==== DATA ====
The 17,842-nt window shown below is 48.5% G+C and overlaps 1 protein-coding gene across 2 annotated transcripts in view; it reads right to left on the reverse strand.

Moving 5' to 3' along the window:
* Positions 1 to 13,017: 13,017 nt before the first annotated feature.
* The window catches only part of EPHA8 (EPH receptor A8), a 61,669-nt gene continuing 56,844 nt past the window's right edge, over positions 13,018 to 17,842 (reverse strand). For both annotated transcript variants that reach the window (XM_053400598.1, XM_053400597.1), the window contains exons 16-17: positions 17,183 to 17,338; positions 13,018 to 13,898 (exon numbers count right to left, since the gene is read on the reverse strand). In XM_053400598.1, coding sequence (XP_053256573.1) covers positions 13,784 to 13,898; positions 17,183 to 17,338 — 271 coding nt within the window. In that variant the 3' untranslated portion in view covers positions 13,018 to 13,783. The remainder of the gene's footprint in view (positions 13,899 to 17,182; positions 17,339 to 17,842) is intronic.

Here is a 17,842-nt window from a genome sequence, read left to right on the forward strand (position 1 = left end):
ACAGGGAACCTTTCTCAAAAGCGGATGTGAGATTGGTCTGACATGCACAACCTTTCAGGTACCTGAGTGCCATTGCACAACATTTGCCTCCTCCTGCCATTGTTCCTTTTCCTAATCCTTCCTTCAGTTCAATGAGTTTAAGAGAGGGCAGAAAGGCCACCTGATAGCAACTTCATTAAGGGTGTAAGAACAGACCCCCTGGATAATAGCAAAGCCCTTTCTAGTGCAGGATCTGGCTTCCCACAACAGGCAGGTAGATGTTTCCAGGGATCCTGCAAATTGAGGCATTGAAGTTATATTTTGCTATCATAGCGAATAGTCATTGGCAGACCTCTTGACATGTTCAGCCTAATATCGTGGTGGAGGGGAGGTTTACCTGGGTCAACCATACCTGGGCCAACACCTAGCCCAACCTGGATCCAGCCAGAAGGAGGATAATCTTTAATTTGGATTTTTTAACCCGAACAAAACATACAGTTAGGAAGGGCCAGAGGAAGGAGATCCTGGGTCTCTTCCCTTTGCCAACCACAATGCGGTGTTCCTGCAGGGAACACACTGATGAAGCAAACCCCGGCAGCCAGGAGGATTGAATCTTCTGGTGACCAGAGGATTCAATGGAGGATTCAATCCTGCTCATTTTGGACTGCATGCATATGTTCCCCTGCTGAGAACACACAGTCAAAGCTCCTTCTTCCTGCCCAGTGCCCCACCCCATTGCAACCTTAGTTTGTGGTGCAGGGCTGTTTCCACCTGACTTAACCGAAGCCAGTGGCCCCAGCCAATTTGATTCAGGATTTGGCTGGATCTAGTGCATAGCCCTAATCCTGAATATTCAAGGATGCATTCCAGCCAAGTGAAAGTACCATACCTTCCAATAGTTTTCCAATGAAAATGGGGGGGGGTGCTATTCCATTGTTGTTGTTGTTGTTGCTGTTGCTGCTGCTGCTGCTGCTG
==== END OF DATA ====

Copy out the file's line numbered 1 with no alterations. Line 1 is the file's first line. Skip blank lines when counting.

The 17,842-nt window shown below is 48.5% G+C and overlaps 1 protein-coding gene across 2 annotated transcripts in view; it reads right to left on the reverse strand.